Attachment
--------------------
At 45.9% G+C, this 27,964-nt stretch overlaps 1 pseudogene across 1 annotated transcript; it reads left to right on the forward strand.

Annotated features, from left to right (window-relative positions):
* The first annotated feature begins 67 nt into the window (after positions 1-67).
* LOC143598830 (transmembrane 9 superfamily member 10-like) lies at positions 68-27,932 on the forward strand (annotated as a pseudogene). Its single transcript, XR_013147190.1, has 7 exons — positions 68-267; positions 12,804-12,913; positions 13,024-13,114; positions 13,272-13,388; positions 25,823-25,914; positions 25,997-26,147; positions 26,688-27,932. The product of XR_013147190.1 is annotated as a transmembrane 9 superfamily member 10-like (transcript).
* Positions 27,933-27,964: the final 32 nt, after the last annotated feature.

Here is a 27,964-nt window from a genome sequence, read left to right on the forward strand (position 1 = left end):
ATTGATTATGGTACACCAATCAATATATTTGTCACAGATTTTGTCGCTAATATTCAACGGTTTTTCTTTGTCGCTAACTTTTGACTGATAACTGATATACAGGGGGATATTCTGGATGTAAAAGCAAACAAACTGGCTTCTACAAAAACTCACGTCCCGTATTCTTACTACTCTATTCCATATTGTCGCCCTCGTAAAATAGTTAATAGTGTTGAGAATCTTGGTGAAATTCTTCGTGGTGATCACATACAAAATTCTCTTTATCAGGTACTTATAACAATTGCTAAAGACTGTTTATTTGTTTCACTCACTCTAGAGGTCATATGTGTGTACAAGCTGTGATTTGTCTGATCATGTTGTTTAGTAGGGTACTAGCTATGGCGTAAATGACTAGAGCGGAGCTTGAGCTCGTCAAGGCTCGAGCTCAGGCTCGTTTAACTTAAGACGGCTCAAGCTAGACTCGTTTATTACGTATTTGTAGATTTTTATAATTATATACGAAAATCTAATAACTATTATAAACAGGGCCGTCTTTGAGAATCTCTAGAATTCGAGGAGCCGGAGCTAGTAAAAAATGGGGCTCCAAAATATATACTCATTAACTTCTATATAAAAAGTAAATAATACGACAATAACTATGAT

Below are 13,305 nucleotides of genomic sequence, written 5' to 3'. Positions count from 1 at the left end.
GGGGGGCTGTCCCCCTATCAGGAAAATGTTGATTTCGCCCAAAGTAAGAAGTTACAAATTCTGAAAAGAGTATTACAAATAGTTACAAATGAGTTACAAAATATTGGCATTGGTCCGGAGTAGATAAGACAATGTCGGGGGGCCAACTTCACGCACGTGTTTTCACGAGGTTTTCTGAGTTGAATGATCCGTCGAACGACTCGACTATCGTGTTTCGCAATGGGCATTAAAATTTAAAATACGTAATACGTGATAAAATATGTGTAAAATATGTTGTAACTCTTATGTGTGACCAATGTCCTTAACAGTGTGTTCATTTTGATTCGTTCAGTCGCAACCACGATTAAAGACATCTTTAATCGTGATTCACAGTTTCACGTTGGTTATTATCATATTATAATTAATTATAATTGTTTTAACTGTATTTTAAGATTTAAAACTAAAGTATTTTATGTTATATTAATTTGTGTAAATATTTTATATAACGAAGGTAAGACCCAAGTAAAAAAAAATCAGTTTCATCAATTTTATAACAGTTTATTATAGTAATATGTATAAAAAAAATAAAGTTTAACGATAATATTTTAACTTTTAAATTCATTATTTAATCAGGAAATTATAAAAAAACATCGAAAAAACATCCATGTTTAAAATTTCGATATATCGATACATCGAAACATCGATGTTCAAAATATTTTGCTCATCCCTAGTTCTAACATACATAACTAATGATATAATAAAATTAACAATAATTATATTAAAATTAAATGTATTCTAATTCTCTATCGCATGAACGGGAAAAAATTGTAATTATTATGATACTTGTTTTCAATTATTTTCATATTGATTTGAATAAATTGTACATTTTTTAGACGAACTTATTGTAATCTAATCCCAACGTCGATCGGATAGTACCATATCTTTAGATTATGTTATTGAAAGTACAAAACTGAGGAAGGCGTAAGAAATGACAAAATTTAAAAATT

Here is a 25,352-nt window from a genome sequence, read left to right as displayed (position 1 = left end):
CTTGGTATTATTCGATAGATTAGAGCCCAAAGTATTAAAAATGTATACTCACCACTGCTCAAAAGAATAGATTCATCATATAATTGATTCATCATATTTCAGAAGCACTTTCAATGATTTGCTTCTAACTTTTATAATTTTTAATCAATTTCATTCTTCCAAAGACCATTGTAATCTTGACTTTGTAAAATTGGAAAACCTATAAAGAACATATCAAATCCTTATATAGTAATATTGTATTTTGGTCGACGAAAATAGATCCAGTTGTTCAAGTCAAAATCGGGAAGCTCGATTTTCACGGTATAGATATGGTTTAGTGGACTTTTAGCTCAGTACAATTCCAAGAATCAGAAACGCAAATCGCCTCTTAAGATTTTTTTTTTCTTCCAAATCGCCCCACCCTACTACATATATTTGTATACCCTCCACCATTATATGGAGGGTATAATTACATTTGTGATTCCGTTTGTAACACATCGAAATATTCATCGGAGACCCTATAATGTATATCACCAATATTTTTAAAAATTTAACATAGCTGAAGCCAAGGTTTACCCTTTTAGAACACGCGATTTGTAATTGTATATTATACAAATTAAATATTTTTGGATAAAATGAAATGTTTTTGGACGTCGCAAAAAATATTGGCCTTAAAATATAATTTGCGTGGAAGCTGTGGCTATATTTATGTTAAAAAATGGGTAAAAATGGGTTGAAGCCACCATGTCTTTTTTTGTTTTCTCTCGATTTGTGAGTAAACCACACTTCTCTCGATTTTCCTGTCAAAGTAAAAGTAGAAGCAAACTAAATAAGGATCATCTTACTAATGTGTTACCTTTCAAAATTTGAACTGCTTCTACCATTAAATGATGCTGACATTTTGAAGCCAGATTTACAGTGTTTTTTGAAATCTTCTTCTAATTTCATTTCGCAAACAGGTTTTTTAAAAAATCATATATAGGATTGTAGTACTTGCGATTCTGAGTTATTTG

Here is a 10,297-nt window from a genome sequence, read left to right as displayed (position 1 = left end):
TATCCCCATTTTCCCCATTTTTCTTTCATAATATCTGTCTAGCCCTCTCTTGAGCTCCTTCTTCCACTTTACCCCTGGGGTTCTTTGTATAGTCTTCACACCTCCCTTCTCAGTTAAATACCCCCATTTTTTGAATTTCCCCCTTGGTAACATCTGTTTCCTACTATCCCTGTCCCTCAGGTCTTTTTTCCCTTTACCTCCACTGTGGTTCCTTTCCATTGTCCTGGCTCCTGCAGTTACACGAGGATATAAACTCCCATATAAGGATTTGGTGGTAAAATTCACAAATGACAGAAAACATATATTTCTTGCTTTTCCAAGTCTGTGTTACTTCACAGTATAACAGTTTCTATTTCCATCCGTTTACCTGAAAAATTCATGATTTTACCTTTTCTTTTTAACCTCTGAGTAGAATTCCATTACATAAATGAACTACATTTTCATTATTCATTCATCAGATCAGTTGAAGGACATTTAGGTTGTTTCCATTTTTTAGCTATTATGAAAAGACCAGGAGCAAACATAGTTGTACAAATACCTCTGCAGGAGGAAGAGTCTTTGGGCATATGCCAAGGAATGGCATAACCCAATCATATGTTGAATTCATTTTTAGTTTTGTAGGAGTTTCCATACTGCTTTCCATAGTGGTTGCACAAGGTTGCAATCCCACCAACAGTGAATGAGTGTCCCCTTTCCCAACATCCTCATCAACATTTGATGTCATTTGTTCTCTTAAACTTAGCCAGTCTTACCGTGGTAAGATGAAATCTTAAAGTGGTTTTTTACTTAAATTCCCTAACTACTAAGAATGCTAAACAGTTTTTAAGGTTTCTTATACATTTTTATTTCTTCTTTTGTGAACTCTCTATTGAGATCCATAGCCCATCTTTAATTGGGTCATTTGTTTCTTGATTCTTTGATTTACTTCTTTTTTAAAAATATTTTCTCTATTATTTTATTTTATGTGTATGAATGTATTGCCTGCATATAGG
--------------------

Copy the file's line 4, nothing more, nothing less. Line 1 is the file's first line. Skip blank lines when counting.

* LOC143598830 (transmembrane 9 superfamily member 10-like) lies at positions 68-27,932 on the forward strand (annotated as a pseudogene). Its single transcript, XR_013147190.1, has 7 exons — positions 68-267; positions 12,804-12,913; positions 13,024-13,114; positions 13,272-13,388; positions 25,823-25,914; positions 25,997-26,147; positions 26,688-27,932. The product of XR_013147190.1 is annotated as a transmembrane 9 superfamily member 10-like (transcript).